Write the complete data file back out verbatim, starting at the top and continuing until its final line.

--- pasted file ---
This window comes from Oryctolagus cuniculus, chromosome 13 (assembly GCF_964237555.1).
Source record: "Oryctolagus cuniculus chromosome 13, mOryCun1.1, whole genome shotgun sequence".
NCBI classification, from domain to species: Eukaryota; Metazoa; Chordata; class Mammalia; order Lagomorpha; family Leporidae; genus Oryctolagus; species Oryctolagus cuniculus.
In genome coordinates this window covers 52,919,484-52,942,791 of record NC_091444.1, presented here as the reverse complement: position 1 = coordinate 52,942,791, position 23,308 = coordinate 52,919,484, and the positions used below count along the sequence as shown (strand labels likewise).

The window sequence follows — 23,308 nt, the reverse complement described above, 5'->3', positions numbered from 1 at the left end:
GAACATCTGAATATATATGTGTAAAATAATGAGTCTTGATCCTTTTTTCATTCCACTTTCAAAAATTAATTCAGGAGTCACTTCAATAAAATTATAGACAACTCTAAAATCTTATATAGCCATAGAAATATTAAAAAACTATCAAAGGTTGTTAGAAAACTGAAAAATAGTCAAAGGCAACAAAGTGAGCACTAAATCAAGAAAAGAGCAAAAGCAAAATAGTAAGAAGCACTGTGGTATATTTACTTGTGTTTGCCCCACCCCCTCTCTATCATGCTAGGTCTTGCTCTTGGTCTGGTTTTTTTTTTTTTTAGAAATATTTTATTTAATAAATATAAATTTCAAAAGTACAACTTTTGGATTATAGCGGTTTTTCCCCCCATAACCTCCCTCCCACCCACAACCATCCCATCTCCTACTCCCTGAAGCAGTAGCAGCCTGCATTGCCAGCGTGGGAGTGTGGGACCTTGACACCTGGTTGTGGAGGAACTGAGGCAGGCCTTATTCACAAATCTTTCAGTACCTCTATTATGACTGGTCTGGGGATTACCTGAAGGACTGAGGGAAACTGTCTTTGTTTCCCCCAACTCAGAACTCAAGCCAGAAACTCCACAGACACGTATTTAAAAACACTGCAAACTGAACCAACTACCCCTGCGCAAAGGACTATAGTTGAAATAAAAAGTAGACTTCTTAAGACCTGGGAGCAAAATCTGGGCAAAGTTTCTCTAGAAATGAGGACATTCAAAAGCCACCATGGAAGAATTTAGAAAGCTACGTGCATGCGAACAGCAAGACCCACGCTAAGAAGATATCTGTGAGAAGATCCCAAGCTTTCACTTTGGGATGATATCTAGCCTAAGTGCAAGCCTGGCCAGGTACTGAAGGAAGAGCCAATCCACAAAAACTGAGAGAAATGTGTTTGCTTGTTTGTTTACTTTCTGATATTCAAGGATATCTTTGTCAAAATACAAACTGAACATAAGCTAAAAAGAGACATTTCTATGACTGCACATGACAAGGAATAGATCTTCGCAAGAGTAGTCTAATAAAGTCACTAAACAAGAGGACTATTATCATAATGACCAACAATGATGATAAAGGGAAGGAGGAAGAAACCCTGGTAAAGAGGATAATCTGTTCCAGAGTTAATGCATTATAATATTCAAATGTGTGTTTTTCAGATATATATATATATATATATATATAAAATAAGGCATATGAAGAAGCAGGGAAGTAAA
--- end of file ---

This window comes from Oryctolagus cuniculus, chromosome 13 (assembly GCF_964237555.1).
Source record: "Oryctolagus cuniculus chromosome 13, mOryCun1.1, whole genome shotgun sequence".
NCBI classification, from domain to species: Eukaryota; Metazoa; Chordata; class Mammalia; order Lagomorpha; family Leporidae; genus Oryctolagus; species Oryctolagus cuniculus.
In genome coordinates this window covers 52,919,484-52,942,791 of record NC_091444.1, presented here as the reverse complement: position 1 = coordinate 52,942,791, position 23,308 = coordinate 52,919,484, and the positions used below count along the sequence as shown (strand labels likewise).

The window sequence follows — 23,308 nt, the reverse complement described above, 5'->3', positions numbered from 1 at the left end:
GAACATCTGAATATATATGTGTAAAATAATGAGTCTTGATCCTTTTTTCATTCCACTTTCAAAAATTAATTCAGGAGTCACTTCAATAAAATTATAGACAACTCTAAAATCTTATATAGCCATAGAAATATTAAAAAACTATCAAAGGTTGTTAGAAAACTGAAAAATAGTCAAAGGCAACAAAGTGAGCACTAAATCAAGAAAAGAGCAAAAGCAAAATAGTAAGAAGCACTGTGGTATATTTACTTGTGTTTGCCCCACCCCCTCTCTATCATGCTAGGTCTTGCTCTTGGTCTGGTTTTTTTTTTTTTTAGAAATATTTTATTTAATAAATATAAATTTCAAAAGTACAACTTTTGGATTATAGCGGTTTTTCCCCCCATAACCTCCCTCCCACCCACAACCATCCCATCTCCTACTCCCTGAAGCAGTAGCAGCCTGCATTGCCAGCGTGGGAGTGTGGGACCTTGACACCTGGTTGTGGAGGAACTGAGGCAGGCCTTATTCACAAATCTTTCAGTACCTCTATTATGACTGGTCTGGGGATTACCTGAAGGACTGAGGGAAACTGTCTTTGTTTCCCCCAACTCAGAACTCAAGCCAGAAACTCCACAGACACGTATTTAAAAACACTGCAAACTGAACCAACTACCCCTGCGCAAAGGACTATAGTTGAAATAAAAAGTAGACTTCTTAAGACCTGGGAGCAAAATCTGGGCAAAGTTTCTCTAGAAATGAGGACATTCAAAAGCCACCATGGAAGAATTTAGAAAGCTACGTGCATGCGAACAGCAAGACCCACGCTAAGAAGATATCTGTGAGAAGATCCCAAGCTTTCACTTTGGGATGATATCTAGCCTAAGTGCAAGCCTGGCCAGGTACTGAAGGAAGAGCCAATCCACAAAAACTGAGAGAAATGTGTTTGCTTGTTTGTTTACTTTCTGATATTCAAGGATATCTTTGTCAAAATACAAACTGAACATAAGCTAAAAAGAGACATTTCTATGACTGCACATGACAAGGAATAGATCTTCGCAAGAGTAGTCTAATAAAGTCACTAAACAAGAGGACTATTATCATAATGACCAACAATGATGATAAAGGGAAGGAGGAAGAAACCCTGGTAAAGAGGATAATCTGTTCCAGAGTTAATGCATTATAATATTCAAATGTGTGTTTTTCAGATATATATATATATATATATATATAAAATAAGGCATATGAAGAAGCAGGGAAGTAAA